Expungement Procedures in Cherry Hill, NJ

Find out everything you need to know about expungement procedures at the Law Offices of Elliot S. Stomel, P.C. in Cherry Hill, New Jersey. There are many types of records that can be expunged, all of which are described below.

What is an Expungement?

In New Jersey, an “expungement” is a procedure that provides for the extraction and isolation of all records on file within any New Jersey court, law enforcement agency, and detention or correctional facility concerning a person’s detection, apprehension, arrest, detention, trial or disposition of an offense within the State’s criminal justice system. The actual record is not literally “erased.” It is, however, made generally unavailable to people doing public records searches through the Courts, law enforcement agencies, and even the FBI.

What records can be expunged?

Indictable Offenses:

Previously, a person convicted of a crime, who had not been convicted of any prior or subsequent crime, and who had not been adjudged a disorderly person or petty disorderly person on more than two occasions, could apply for expungement relief 10 years after the date of conviction, payment of fine, satisfactory completion of probation or parole, or release from incarceration, whichever was later.

The expungement statute was amended in 2010 to permit the expungement of indictable offenses after 5 years if (1) the person had not been convicted of a crime, disorderly persons offense or petty disorderly persons offense since the time of conviction, payment of fine, satisfactory completion of probation or parole, or release from incarceration, whichever was later; and (2) the Court found in its discretion that it was in the public interest, given the nature of the offense, and the applicant’s character and conduct since conviction. This requirement has been a major undertaking, and has required something more than merely showing that the Petitioner has remained arrest-free.

Current Law

The most recent amendment to the expungement statute (effective April 18, 2016) contains significant changes. Under the previous law, a person convicted of both an expungable crime and up to two disorderly persons offenses could get the criminal conviction expunged, but not the disorderly persons convictions. Under the new law, a Petitioner can now get expungements for both the crime and the disorderly persons convictions as well.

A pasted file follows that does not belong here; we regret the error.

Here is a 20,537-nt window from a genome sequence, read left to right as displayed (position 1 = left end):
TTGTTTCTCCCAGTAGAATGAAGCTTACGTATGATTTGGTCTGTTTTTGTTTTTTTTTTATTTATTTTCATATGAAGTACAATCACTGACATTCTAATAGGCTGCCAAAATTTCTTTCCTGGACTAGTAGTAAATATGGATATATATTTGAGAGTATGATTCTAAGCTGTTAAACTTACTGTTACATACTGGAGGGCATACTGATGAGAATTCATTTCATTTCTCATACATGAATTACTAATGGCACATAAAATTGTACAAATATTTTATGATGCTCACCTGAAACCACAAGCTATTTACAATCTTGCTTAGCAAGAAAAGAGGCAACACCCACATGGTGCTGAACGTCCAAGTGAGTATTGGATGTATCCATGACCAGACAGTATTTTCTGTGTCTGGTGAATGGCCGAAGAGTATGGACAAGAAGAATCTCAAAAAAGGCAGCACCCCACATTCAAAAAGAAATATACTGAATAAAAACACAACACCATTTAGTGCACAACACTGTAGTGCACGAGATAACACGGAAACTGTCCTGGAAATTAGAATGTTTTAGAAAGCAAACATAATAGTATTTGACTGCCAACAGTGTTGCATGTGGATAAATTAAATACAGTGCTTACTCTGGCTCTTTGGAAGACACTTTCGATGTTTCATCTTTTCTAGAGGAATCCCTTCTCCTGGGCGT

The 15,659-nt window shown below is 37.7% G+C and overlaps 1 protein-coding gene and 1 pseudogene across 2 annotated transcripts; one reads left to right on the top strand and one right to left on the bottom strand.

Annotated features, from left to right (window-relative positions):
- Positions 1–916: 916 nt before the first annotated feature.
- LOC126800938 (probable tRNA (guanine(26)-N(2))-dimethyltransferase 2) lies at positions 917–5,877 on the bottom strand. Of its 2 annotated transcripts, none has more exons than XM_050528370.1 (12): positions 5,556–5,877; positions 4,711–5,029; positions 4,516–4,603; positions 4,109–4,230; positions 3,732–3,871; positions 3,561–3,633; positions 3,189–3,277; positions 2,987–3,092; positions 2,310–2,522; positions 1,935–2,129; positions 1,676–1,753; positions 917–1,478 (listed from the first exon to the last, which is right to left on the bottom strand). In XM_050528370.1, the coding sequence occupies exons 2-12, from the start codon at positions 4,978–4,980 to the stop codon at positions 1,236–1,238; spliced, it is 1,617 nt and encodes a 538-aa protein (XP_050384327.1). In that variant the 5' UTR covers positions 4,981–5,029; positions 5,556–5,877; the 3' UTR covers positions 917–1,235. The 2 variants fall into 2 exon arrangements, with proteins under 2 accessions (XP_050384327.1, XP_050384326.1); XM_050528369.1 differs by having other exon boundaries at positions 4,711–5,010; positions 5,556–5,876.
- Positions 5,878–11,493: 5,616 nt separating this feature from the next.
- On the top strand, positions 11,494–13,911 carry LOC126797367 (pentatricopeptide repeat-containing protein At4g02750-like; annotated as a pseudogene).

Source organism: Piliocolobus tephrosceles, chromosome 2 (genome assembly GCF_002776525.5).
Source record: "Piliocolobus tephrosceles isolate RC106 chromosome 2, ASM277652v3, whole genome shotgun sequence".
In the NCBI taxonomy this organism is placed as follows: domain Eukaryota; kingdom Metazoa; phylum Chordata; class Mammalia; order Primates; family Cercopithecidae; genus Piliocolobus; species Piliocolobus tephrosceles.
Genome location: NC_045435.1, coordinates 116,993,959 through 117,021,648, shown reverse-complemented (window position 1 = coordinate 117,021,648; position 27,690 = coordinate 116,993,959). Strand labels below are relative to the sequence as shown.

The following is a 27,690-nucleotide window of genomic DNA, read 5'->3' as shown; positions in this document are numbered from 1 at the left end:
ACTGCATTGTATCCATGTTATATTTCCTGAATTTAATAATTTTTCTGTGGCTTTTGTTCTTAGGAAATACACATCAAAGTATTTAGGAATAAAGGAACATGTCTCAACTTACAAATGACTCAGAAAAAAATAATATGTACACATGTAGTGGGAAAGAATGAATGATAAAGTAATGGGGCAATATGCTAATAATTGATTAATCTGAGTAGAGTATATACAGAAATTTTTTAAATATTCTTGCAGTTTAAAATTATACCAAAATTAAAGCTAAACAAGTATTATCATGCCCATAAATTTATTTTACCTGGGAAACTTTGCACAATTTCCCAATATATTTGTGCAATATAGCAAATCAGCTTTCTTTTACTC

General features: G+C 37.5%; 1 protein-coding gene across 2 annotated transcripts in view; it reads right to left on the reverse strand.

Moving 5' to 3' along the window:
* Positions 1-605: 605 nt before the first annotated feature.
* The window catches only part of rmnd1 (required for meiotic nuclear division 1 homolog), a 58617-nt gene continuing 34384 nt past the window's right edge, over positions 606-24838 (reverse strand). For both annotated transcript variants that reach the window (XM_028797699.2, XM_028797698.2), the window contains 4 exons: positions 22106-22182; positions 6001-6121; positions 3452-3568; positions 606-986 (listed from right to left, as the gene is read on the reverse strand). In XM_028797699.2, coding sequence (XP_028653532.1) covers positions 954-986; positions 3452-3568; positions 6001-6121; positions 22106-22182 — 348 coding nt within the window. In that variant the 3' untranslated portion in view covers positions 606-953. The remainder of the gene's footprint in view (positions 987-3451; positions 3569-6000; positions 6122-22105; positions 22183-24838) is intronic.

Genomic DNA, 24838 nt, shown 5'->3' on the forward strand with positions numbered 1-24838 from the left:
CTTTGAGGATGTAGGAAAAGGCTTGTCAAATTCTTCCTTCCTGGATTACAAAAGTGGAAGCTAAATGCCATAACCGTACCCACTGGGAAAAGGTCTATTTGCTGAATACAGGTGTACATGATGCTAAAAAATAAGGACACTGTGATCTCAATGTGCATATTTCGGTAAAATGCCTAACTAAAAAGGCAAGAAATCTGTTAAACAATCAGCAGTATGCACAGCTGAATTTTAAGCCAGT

Disorderly Persons Offenses and Petty Disorderly Offenses: Previously, a person who had been convicted of no more than three disorderly or petty disorderly offenses and no crimes could file a petition for expungement five years after the completion of the most recent disorderly persons sentence. A person convicted of a crime or more than three disorderly persons offenses served as a disqualification.

The new law permits the expungement of disorderly persons offenses after only three years if the Court finds that that the expungement is in the public interest given the nature of the offense, and the applicant’s character and conduct since conviction.  As indicated above, this requirement is a major undertaking, and will require something more than merely showing that the Petitioner has remained arrest-free.  Please call the Law Offices of Elliot S. Stomel for more information on “early pathway” expungements

Ordinances

A person found guilty of violating a municipal ordinance, who has not been convicted of any prior or subsequent crime, and who has not been adjudged a disorderly person or petty disorderly person on more than two occasions, may apply for expungement relief two years after the date of conviction, payment of fine, satisfactory completion of probation or release from incarceration, whichever is later;

Juvenile Offenses

A person adjudged a juvenile delinquent may have such adjudication expunged if the act committed by the juvenile would have constituted a crime, a disorderly or petty disorderly persons offense, or an ordinance violation if committed by an adult and: (1) Five years have elapsed since the final discharge of the person from legal custody or supervision or five years have elapsed after the entry of any other court order not involving custody or supervision.

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